Inequality in access, especially with regard to ICT tools for home use, is a major challenge impeding participation for the disadvantaged and therefore challenging their outcomes. This inequality could be due to numerous factors including socio-economic status, gender, ethnicity, etc. (John and Sutherland, 2005). There is also a challenge in technology’s unintended promotion of segmented learning as opposed to group learning. The internet and ICT technologies and especially the use of laptops and personal computers encourage stationary operations and individuality opposed to the mobility and sociability of students characteristic in a traditional primary school classroom. Children are often swept off by the immense opportunities afforded including the use of various media, and are difficult to control as a group. It would be hard in such instances of drift to revert back to the whiteboard or chalkboard, and the controlled learning process (Cox et al., 2003). The use of interactive whiteboards, however, mirrors the traditional setting and control and enables greater involvement and participation, with the teacher at the front and engaging the whole classroom.
With the internet making available tons of information with dedicated search engines providing ease of search, it is characteristic for the primary school students to scan for bits of information in rapid fashion rather than spend time to increased concentration on the context, thereby minimizing their acquisition of the content of information (Cox et al., 2003). E-learning has also been increasingly questioned over issues such as the loss of the traditional opportunity to think out loud, to engage in working through problems, and to engage in the constitution and articulation of new ideas. These could be a hindrance to the desired outcome and the development of social skills (Hill et al., 2003). In the traditional setting, students are able to see their peers in action with everyone wanting to put up their best work.
There are concerns over Child Safety with the availability of the internet. It is essential to have child safety in all its forms and various countries have, in light of such concerns, instituted protection measures for children. The US government through the Children’s Internet Protection Act (CIPA) of 2001, for instance, sought to enforce the introduction of policies for internet safety for students in primary schools. In this endeavour, procedures and technologies to hinder access to inappropriate sites, such as teacher monitoring, blocking software or filters, as well as contracts with both parents and students have been instituted in various primary school systems and settings (Barrow, C., and G., Heywood-Everett, 2006).
In the UK, internet safety is also a pressing issue, and various filtering strategies and safety policies, including the employment of an internet safety coordinator (BECTA, 2002). However, a research study made the finding that Year 6, 10 and 11 students were more likely, due to internet usage at home, to access unsuitable sites in breach of set-out policy (Barrow and Heywood-Everett, 2006). Risk areas associated with the internet can be distinguished including cyber-crime (bullying or stalking), its negative effect on social relations, and negative emotional impact due to exposure to pornography, violence and explicit language. Studies also indicate negative impacts on time management, with the neglect of school tasks drawn away by internet addiction (BECTA, 2002). The internet also seems to cause reduced concentration with intense use due to its offer of a plethora of infinite opportunities. It is also linked to physical impacts on health such as obesity and muscle pain (Barrow and Heywood-Everett, 2006.).
With the increased use of technology and especially the internet in society today, there has been an increase in use of such technologies in primary school educational activities across the globe. The benefits conferred by ICT use include enhanced interest and engagement in the school curriculum, improvement of basic skills, lessened disengagement of students and the improvement of learning outcomes. Its negative impacts include the consequent lack of concentration, challenges in time management, hindrance of socialization and concerns of child safety from risks of cyber-crime and exposure to inappropriate content.
Barrow, C., and G., Heywood-Everett, 2006. E-safety: The experience in English educational establishments: An audit of e-safety practices; 2005. Viewed from: http://partners.becta.org.uk/index.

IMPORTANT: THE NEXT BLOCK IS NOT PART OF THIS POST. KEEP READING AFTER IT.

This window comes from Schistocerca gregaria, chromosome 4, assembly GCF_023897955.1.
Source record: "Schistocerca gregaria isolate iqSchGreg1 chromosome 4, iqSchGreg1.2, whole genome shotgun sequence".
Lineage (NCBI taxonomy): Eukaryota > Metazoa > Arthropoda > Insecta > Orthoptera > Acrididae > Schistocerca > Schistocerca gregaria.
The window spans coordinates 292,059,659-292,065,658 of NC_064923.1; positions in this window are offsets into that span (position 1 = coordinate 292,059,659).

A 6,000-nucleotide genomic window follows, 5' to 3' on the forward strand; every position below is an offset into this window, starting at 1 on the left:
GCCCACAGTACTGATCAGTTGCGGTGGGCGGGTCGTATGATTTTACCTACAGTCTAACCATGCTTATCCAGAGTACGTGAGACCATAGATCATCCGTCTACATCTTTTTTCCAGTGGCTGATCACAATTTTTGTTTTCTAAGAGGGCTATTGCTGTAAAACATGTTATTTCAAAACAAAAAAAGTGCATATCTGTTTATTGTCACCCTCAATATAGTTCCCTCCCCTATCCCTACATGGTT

BECTA, 2002. Internet Safety. Viewed from: http://partners.becta.org.uk/index.
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Cox, M., C., Abbott, M., Webb, B., Blakeley, T., Beauchamp, and V., Rhodes, 2003. ICT and Pedagogy: A Review of the Research Literature. ICT in Schools Research and Evaluation Series No.18. Coventry/London: Becta/DfES http://www.becta.org.uk/page_documents/research/ict_pedagogy_summary.pdf
Hill, J., D., Wiley, L., Nelson, and S., Hans, 2004. Exploring research on Internet-based learning: From infrastructure to interactions. In: D.H. Jonassen (ed.), Handbook of research on educational communications and technology (2nd ed. Pp. 433-460). New Jersey: Lawrence Erlbaum Associates.
HMIE, 2005. The Integration of Information and Communications Technologies in Scottish Schools. An interim report by HM Inspectors of Education.
John, P., and R., Sutherland, 2005. “Affordance, opportunity and the pedagogical implications of ICT.” In: Educational Review, 57 (4) 405–413
Labour Party, 1997. New Labour: Because Britain deserves better. Viewed from: http://www.psr.keele.ac.uk/man/lab97.htm.
Lankshear, C., and M., Knobel, 2003. “New technologies in early childhood literacy research: A review of research.” In: Journal of Early Childhood Literacy, 3 (1) 59–82
Livingstone, S., 2003. Children’s Use of the Internet: Reflections on the Emerging Research Agenda. New Media & Society, 5(2), 147-166.
Livingston, K., and R., Condie 2003. Evaluation of the SCHOLAR Programme. Final report for the Scottish Executive Education Department. Edinburgh: Scottish Executive http://www.flatprojects.org.uk/evaluations/evaluationreports/scholarreport.asp
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Plowman, L., A., Leakey, and W., Harlen, 2000. Using ICT to support teachers in primary schools. Scottish Council for Research in Education (SCRE) Research Report no 97. http://www.scre.ac.uk/resreport/rr97/index.html
Prior, G., and L., Hall, 2004. ICT in Schools Survey 2004. ICT in Schools Research and Evaluation Series No.22. Coventry/London: Becta/DfES
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Saude, S., V., Carioca, J., Siraj-Blatchford, S., Sheridan, K., Genov, and R., Nuez, 2005. “KINDERET: Developing training for early childhood educators in information and communications technology (ICT) in Bulgaria, England, Portugal, Spain and Sweden.” In: International Journal of Early Years Education, 13 (3) 265–287
Selwyn, N., 2002. “e-stablishing an inclusive societyTechnology, social exclusion and UK government policy making.” In: Journal of social policy. 37(1), 1-20.
US Department of Education, 2004. Towards a new golden age American Education: How the internet, the law and today’s students are revolutionizing expectations. Viewed from: http:/www.ed.gov/about/offices/list/os/technology/plan/2004/site/edlite-default.html.
Valentine, G, Marsh, J and Pattie, C (2005), Children and Young People’s Home Use of ICT for Educational Purposes. London: DfES http://www.dfes.gov.uk/research/data/uploadfiles/RR672.pdf
Williams, P (2005), Using information and communication technology with special educational needs students: The views of frontline professionals. Aslib proceedings: new information perspectives, 57 (6) 539–553